I am a tiny drop of blood, barely half of a thousandth of a milliliter in volume. There are over ten million droplets like me and, together, we slosh around frenetically each day to make up the body of a vibrant and hugely productive individual. This person is called Miss Mumbai, unique among her peers. She means everything to us, she nurtures us and has made us whoever we are; we drops of blood, in turn, nourish and serve her with loyalty and gratitude.
For us blood drops, life is enormously busy—we have to be value-adding to survive. Those of us who cannot do so find Mumbai to be an impossible mistress and feel rejected. Each day, we circulate through the vast network of blood vessels, which constitute the body of this person. Some blood vessels are narrow naturally and others have been made narrow by the doctors who are paid to look after the health of Miss Mumbai.
The journey through this network of blood vessels is like an obstacle race, which calls for a great deal of maneuvering. But we love our Mumbai. The reason is that Mumbai has a heart, a huge and healthy heart, called C.I. by all of us, standing for Corporate India.
This ever-pulsating and dynamic C.I. makes Mumbai who she is. C.I relentlessly keeps blood drops like us pumped into the arteries, rich with nutritious ingredients. It is in this way that goodies are carried to various parts of Mumbai’s vibrant and healthy body, indeed through Miss Mumbai, to her larger community.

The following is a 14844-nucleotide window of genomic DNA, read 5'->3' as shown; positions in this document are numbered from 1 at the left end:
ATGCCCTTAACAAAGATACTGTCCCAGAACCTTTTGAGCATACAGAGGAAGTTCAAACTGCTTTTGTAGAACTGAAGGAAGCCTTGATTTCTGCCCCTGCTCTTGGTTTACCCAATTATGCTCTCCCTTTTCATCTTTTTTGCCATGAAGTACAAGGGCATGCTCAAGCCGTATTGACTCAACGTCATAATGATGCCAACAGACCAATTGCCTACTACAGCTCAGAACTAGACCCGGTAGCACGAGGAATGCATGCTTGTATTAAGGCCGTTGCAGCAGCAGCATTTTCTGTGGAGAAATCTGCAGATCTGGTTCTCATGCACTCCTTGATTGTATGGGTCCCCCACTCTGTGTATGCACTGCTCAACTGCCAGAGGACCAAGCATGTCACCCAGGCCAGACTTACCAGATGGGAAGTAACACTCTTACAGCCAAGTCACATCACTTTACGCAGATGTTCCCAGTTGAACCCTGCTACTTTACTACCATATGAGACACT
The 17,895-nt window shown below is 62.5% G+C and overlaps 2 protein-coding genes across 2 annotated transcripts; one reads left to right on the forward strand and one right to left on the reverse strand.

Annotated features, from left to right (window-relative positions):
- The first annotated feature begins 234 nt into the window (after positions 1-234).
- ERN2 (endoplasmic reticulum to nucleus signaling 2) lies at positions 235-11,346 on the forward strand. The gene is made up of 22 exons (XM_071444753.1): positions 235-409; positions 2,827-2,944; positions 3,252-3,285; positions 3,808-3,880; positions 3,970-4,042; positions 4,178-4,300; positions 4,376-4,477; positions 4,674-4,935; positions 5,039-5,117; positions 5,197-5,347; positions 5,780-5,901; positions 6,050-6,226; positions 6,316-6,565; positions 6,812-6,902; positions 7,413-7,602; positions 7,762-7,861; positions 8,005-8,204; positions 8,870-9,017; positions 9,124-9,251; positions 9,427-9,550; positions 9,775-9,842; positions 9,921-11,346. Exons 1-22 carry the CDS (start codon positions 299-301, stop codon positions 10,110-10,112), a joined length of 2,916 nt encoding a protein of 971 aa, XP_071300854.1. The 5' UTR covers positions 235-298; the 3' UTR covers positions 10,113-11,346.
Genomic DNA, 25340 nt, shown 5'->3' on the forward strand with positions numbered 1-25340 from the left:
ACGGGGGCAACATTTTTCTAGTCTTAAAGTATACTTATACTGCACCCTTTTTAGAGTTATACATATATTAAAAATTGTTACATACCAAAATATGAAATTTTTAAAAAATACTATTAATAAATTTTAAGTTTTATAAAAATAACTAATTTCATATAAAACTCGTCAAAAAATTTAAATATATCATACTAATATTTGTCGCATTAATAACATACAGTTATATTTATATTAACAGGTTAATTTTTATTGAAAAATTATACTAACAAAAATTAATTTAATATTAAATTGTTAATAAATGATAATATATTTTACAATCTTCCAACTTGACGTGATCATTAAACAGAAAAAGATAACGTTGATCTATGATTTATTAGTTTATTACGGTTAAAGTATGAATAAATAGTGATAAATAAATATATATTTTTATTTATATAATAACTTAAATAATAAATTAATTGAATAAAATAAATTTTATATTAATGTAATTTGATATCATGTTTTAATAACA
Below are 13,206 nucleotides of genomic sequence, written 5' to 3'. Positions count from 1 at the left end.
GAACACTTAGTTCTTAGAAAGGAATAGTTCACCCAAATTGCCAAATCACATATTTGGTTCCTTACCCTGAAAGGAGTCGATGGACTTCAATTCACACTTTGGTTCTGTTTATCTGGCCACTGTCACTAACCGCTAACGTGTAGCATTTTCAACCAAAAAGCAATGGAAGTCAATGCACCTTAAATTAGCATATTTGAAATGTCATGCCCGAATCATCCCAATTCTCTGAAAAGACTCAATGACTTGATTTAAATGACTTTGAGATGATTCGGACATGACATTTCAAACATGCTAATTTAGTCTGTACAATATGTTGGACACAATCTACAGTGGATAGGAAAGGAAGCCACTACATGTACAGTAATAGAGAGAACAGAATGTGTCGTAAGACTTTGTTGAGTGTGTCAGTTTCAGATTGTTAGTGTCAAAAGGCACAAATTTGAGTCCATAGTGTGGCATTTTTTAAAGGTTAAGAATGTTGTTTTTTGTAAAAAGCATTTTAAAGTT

Miss Mumbai was never ‘born’. She is what we might call swayam-bhoo. About five hundred years ago, the Portuguese came to these parts. They might have influenced this person’s future name by calling the seven islands ‘the good bay’, Bom Bahia in Portuguese. A century and a half later, when Aurangzeb ruled in Delhi, these seven islands gradually replaced Surat as the most dynamic port of the west coast. Miss Mumbai has allowed every drop of blood entering her body to contribute to the development of her unique personality with only one condition—that value be added and more prosperity be generated. That is why Mumbai is Mumbai—diversity, efficiency and largeness of heart.
Corporate India follows the traditions set by the merchant princes of Mumbai of the 1800s, the icons of mercantile charity—Sir Jamsetjee Jeejibhoy, Premchand Roychand, David Sassoon and Jamsetji Tata. Standard Chartered, Essar, and others continue that great tradition by sponsoring the marathon once again. Over 25,000 people will run, just as people do in similar marathons in New York, Boston, Dubai, London and other places. ‘The good bay’ runs for a good cause.
All the twelve million drops of blood that constitute this great Miss Mumbai will be rejuvenated through this act of giving for charity. Very few will be untouched by it, most will actually be very touched. There is the increasing realization in Corporate India that you cannot have what you do not give, and you cannot give what you do not have.
Bravo Corporate India, bravo Mumbai. Let all run with a positive spirit!